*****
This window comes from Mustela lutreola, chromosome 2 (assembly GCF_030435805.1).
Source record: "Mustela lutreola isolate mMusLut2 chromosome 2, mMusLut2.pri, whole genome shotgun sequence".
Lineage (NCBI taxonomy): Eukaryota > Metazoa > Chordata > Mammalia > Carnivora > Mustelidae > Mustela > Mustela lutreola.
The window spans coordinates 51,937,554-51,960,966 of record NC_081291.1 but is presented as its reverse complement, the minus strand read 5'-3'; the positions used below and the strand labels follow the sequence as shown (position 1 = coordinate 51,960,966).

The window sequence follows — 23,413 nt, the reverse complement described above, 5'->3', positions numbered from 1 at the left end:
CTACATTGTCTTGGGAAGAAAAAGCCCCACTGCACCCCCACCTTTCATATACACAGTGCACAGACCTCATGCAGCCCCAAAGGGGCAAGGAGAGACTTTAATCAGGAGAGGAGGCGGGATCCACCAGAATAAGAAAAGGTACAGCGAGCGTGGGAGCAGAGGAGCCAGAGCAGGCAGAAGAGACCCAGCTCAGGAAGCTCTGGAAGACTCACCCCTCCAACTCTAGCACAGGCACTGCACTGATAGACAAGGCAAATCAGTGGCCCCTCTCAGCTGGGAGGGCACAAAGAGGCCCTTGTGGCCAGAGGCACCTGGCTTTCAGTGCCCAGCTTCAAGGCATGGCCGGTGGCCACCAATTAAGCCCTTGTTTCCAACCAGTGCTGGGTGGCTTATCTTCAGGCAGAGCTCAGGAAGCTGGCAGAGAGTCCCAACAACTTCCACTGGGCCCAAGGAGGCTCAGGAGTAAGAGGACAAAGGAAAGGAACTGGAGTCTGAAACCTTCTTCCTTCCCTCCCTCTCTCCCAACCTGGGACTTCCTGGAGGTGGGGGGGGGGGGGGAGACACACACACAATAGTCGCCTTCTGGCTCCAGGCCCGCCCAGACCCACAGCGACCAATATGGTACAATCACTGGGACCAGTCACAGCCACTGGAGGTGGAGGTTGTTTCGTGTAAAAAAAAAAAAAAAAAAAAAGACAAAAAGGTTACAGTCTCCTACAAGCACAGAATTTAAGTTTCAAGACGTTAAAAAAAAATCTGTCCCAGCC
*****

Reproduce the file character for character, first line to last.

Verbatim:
This window comes from Mustela lutreola, chromosome 2 (assembly GCF_030435805.1).
Source record: "Mustela lutreola isolate mMusLut2 chromosome 2, mMusLut2.pri, whole genome shotgun sequence".
Lineage (NCBI taxonomy): Eukaryota > Metazoa > Chordata > Mammalia > Carnivora > Mustelidae > Mustela > Mustela lutreola.
The window spans coordinates 51,937,554-51,960,966 of record NC_081291.1 but is presented as its reverse complement, the minus strand read 5'-3'; the positions used below and the strand labels follow the sequence as shown (position 1 = coordinate 51,960,966).

The window sequence follows — 23,413 nt, the reverse complement described above, 5'->3', positions numbered from 1 at the left end:
CTACATTGTCTTGGGAAGAAAAAGCCCCACTGCACCCCCACCTTTCATATACACAGTGCACAGACCTCATGCAGCCCCAAAGGGGCAAGGAGAGACTTTAATCAGGAGAGGAGGCGGGATCCACCAGAATAAGAAAAGGTACAGCGAGCGTGGGAGCAGAGGAGCCAGAGCAGGCAGAAGAGACCCAGCTCAGGAAGCTCTGGAAGACTCACCCCTCCAACTCTAGCACAGGCACTGCACTGATAGACAAGGCAAATCAGTGGCCCCTCTCAGCTGGGAGGGCACAAAGAGGCCCTTGTGGCCAGAGGCACCTGGCTTTCAGTGCCCAGCTTCAAGGCATGGCCGGTGGCCACCAATTAAGCCCTTGTTTCCAACCAGTGCTGGGTGGCTTATCTTCAGGCAGAGCTCAGGAAGCTGGCAGAGAGTCCCAACAACTTCCACTGGGCCCAAGGAGGCTCAGGAGTAAGAGGACAAAGGAAAGGAACTGGAGTCTGAAACCTTCTTCCTTCCCTCCCTCTCTCCCAACCTGGGACTTCCTGGAGGTGGGGGGGGGGGGGGAGACACACACACAATAGTCGCCTTCTGGCTCCAGGCCCGCCCAGACCCACAGCGACCAATATGGTACAATCACTGGGACCAGTCACAGCCACTGGAGGTGGAGGTTGTTTCGTGTAAAAAAAAAAAAAAAAAAAAAGACAAAAAGGTTACAGTCTCCTACAAGCACAGAATTTAAGTTTCAAGACGTTAAAAAAAAATCTGTCCCAGCC